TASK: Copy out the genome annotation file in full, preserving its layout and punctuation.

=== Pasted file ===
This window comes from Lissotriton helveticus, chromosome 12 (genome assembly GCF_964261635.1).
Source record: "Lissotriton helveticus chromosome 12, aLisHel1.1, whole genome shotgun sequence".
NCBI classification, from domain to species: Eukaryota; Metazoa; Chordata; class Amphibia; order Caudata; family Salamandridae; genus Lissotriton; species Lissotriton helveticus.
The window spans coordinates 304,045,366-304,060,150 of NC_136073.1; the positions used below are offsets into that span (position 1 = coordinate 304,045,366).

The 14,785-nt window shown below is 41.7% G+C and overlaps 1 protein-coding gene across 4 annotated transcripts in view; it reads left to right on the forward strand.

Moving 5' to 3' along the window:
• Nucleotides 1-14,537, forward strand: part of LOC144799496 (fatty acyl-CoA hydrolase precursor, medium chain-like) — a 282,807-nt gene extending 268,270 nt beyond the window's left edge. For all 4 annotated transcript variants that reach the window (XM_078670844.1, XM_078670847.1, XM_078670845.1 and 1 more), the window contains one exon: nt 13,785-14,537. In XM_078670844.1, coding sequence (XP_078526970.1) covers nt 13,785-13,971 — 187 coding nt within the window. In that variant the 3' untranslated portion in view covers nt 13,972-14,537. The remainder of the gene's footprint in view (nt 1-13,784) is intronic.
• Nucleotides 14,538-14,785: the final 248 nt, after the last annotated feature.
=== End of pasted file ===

This window comes from Lissotriton helveticus, chromosome 12 (genome assembly GCF_964261635.1).
Source record: "Lissotriton helveticus chromosome 12, aLisHel1.1, whole genome shotgun sequence".
NCBI classification, from domain to species: Eukaryota; Metazoa; Chordata; class Amphibia; order Caudata; family Salamandridae; genus Lissotriton; species Lissotriton helveticus.
The window spans coordinates 304,045,366-304,060,150 of NC_136073.1; the positions used below are offsets into that span (position 1 = coordinate 304,045,366).

The 14,785-nt window shown below is 41.7% G+C and overlaps 1 protein-coding gene across 4 annotated transcripts in view; it reads left to right on the forward strand.

Moving 5' to 3' along the window:
• Nucleotides 1-14,537, forward strand: part of LOC144799496 (fatty acyl-CoA hydrolase precursor, medium chain-like) — a 282,807-nt gene extending 268,270 nt beyond the window's left edge. For all 4 annotated transcript variants that reach the window (XM_078670844.1, XM_078670847.1, XM_078670845.1 and 1 more), the window contains one exon: nt 13,785-14,537. In XM_078670844.1, coding sequence (XP_078526970.1) covers nt 13,785-13,971 — 187 coding nt within the window. In that variant the 3' untranslated portion in view covers nt 13,972-14,537. The remainder of the gene's footprint in view (nt 1-13,784) is intronic.
• Nucleotides 14,538-14,785: the final 248 nt, after the last annotated feature.